So if it turns out that the coronavirus recedes enough in the next 50 days while safety measures and testing reach a point where a half-season could be played but isn’t because of bickering, I will be fascinated to see how anyone explains that to fans.

Still, you get the salary-cap animus. MLB is the one American team sport without a salary cap but with the greatest diversity of World Series champions since its disgraceful reserve era ended of any American team sports.

Those of us old enough to remember and with brains enough to know better when the owners screamed ending the reserve era meant ending “competitive balance” scoffed then. (And, pointed to all those “competitively balanced” decades when it seemed the World Series wasn’t a World Series without the Yankees in it or winning it) should scoff now at the owners’ bid to end-run their way to a de facto salary cap. But . . .

“So how could you frame a deal that would not set a salary cap precedent?” Boswell asked, then answered. “Maybe the owners say: ‘We’re going to get killed. We can pay you one-third of your 2020 salaries if you will play one-half of the season, plus a slightly expanded postseason.’ Then you negotiate from there.”

And you don’t step too far in front too often to negotiate in public, whether you’re an owner or a player. The looks are going to be terrible. Maybe not as terrible as a Donald Trump tweetstorm that in saner times would go innuendo and out the other, but terrible enough.

Glavine learned the hard way once upon a time, and he was probably the Edmund Burke of the players’ side during that 1994-95 strike. What Samuel Johnson observed of Burke could be said unapologetically about Glavine: “He chose his side like a fanatic and defended it like a gentleman.”

He knows that having our normal back would include having the games we love back, even as he knows concurrently that athletes have every right to fear for theirs or their families’ health. He doesn’t have to say that the owners should have the same concerns for the other staffers, front office and ballpark alike, who help the games play.

“For me here now, Georgia is open to some degree,” says Glavine, a New England native who’s made Georgia and Florida his home since his playing days. “I can choose what I want to do. I can choose how much I want to expose myself. When you’re starting to get on planes and travel as a sport, you’ve lost control over that. Now you’re trusting in everybody else providing an environment for you that is safe.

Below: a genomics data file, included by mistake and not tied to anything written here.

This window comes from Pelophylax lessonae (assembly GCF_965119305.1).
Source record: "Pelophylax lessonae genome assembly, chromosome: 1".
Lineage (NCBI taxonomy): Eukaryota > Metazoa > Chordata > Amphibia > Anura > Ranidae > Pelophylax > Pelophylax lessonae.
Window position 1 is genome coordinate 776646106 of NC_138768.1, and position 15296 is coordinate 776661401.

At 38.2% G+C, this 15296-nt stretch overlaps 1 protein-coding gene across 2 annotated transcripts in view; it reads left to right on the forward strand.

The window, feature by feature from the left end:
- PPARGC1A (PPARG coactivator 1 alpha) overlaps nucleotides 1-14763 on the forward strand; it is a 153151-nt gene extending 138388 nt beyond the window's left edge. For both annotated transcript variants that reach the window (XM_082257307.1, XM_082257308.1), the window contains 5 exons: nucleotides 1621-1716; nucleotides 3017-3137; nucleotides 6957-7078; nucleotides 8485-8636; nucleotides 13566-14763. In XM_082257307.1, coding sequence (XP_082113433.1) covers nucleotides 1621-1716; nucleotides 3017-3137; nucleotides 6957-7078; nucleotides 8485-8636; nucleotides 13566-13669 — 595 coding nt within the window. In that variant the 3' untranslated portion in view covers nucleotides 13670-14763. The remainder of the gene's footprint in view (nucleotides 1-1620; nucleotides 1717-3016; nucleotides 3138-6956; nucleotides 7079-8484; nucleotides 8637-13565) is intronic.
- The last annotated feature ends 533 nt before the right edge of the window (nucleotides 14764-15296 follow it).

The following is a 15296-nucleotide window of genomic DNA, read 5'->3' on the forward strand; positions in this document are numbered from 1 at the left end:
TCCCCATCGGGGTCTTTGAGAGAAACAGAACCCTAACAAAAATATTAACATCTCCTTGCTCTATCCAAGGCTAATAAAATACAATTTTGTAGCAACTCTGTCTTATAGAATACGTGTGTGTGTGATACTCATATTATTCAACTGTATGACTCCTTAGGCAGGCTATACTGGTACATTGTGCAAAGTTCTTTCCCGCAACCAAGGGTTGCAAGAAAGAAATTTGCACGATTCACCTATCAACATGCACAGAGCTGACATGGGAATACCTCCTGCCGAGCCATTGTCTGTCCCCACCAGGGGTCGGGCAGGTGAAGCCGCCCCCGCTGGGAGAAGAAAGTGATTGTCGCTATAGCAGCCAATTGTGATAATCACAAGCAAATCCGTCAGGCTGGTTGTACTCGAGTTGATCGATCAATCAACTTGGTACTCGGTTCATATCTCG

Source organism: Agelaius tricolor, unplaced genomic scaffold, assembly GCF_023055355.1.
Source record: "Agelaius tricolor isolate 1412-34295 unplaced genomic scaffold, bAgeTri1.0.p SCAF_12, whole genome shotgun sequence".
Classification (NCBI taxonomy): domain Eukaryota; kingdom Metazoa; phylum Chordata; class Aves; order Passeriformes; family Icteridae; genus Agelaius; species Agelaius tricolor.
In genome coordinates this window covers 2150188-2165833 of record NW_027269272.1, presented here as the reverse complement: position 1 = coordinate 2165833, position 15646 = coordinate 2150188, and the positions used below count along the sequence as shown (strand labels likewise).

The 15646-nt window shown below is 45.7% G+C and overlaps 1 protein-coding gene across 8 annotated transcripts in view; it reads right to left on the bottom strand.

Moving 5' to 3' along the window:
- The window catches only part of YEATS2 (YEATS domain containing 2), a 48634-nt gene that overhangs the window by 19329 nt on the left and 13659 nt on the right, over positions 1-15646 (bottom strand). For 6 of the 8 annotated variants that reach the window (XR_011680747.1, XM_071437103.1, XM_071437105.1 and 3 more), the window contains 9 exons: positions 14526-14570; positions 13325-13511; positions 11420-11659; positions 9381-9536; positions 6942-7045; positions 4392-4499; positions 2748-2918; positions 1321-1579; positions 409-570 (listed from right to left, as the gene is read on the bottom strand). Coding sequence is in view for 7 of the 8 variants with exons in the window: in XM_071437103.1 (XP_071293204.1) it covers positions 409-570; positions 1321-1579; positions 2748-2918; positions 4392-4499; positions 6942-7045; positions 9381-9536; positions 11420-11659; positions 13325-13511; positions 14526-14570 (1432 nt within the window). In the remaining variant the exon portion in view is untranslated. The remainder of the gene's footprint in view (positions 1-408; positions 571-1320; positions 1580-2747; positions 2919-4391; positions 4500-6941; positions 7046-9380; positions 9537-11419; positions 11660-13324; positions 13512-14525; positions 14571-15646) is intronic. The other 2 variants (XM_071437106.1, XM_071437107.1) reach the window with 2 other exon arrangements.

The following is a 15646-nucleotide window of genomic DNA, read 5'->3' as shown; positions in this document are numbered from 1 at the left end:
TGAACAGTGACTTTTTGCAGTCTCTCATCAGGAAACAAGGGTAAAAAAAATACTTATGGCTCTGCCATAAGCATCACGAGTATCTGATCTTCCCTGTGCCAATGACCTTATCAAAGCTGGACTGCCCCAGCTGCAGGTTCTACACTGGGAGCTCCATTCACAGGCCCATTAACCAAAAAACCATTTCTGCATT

“If I was playing today, I wouldn’t say, ‘Hell no, I’m not playing’,” he continues. “But of course, I’d have a concern that once you step out that door and you go back into that world, there’s a chance you’re bringing something home to your family. It’s 100 percent fair for players, coaches, everybody to be concerned about that.”

Most of the players who’ve spoken out about the matter have been prudent enough to speak health first, pelf and anything else later. They’re not wrong to fear the owners reneging on a deal they thought they had, in the middle of figuring out how to play through and around the still-too-real health risk.

Just make the points without being dismissive, smug, or tunnel-visioned, and let the owners hang themselves if it comes to that. Anything beyond, and Joe and Jane Fan aren’t going to bother about the nuances when they have no MLB to see even on television.

Glavine does because he’s been there/done that, as a player and now as a fan who admits he missed the NHL postseason as much as he’s missing baseball, both as a fan and as a Braves television analyst.

“It’s part of the routine, it’s nice to do what you do all day, eat dinner and then sit down and watch some kind of game,” he says. “Not having games to watch has been hard. But, you know, we’ll get through it.”

Glavine himself helped take the sting out of the 1994-95 strike by throwing the clinching shutout in the only World Series championship (1995) won by those dominating Braves teams of the 1990s and early Aughts.

Someone will take the sting out of 2020’s coronavirus-lost baseball, too, in due course. Whether it’s in 2020 or, worst-case scenario, in 2021. Someone always does.